Vol. 7 No. 2 | May 2016

Vol. 7 No. 2 | May 2016

ISBN: 2329-4515


Conducting research in usual care settings—which includes pragmatic clinical trials, comparative effectiveness research, and analyses of clinical databases—is associated with an array of questions about the appropriate mechanisms to protect the rights, interests, and welfare of research participants. Not only is there a lack of agreement about many of the conceptual issues at hand, but there h...

Click for More

target articles.

The patient's perspective on the need for informed consent for minimal risk studies: Development of a survey-based measure

Sherrie H. Kaplan, Adrijana Gombosev, Sheila Fireman, James Sabin, Lauren Heim, Lauren Shimelman, Rebecca Kaganov, Kathryn E. Osann, Thomas Tjoa & Susan S. Huang

Background: Recent efforts to study quality improvement (QI) efforts to improve the effectiveness and efficiency of healthcare have raised important questions about ethical boundaries for waiving informed consent. Confusion exists because similar projects can be undertaken for research or QI purposes, a distinction currently used to define Institutional Review Board oversight. However, patients ar...

Click for More

Patients' views concerning research on medical practices: Implications for consent

Kevin P. Weinfurt, Juli M. Bollinger, Kathleen M. Brelsford, Travis J. Crayton, Rachel J. Topazian, Nancy E. Kass, Laura M. Beskow & Jeremy Sugarman

Background: Comparative effectiveness research (CER) and pragmatic clinical trials commonly test interventions that are in routine use and pose minimal incremental risk or burdens to patients who participate in this research. The objective of this study was to elicit the range of patients’ views and opinions regarding a variety of different types of research on usual medical practices, espec...

Click for More

Patient and physician views about protocolized dialysis treatment in randomized trials and clinical care

Ashley Kraybill, Laura M. Dember, Steven Joffe, Jason Karlawish, Susan S. Ellenberg, Vanessa Madden & Scott D. Halpern

Background: Pragmatic trials comparing standard-of-care interventions may improve the quality of care for future patients, but raise ethical questions about limitations on decisional autonomy. We sought to understand how patients and physicians view and respond to these questions in the contexts of pragmatic trials and of usual clinical care. Methods: We conducted scenario-based, semistructured in...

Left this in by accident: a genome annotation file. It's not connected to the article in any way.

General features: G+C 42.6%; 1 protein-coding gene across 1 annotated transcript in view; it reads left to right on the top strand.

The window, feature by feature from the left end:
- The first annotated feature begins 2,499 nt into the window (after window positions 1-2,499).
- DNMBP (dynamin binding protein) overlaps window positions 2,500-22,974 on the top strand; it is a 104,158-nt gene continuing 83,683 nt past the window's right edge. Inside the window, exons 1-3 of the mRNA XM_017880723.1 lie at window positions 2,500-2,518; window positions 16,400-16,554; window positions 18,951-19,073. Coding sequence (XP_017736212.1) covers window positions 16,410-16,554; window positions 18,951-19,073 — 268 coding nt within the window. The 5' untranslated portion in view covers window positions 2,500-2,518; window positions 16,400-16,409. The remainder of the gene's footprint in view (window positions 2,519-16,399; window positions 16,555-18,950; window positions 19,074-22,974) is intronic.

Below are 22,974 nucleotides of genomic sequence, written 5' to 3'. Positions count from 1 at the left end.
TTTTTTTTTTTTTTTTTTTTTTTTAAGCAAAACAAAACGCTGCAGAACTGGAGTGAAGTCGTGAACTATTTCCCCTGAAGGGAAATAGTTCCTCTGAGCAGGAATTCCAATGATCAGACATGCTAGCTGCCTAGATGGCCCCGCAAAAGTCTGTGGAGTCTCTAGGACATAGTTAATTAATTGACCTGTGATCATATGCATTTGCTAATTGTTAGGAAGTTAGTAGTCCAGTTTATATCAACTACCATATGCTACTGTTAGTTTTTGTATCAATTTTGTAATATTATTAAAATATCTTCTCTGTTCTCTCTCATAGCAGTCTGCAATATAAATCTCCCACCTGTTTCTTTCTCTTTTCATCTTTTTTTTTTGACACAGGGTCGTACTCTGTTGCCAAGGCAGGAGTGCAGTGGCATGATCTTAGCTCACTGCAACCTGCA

Click for More

Alternative consent models for comparative effectiveness studies: Views of patients from two institutions

Nancy Kass, Ruth Faden, Rachel E. Fabi, Stephanie Morain, Kristina Hallez, Danielle Whicher, Sean Tunis, Rachael Moloney, Donna Messner & James Pitcavage

Background: Informed consent requirements generally require a lengthy process and signed documentation for patients to participate in clinical research. With growing interest in comparative effectiveness research (CER), whereby patients receive approved (nonexperimental) medicines for their medical condition, questions have been raised whether the same consent requirements should apply. Little inp...

Click for More

Adrift in the gray zone: IRB perspectives on research in the learning health system

Sandra Soo-Jin Lee, Maureen Kelley, Mildred K. Cho, Stephanie Alessi Kraft, Cyan James, Melissa Constantine, Adrienne N. Meyer, Douglas Diekema, Alexander M. Capron, Benjamin S. Wilfond & David Magnus

Background: Human subjects protection in health care contexts rests on the premise that a principled boundary distinguishes clinical research and clinical practice. However, growing use of evidence-based clinical practices by health systems makes it increasingly difficult to disentangle research from a wide range of clinical activities that are sometimes called “research on medical practice” (...

Click for More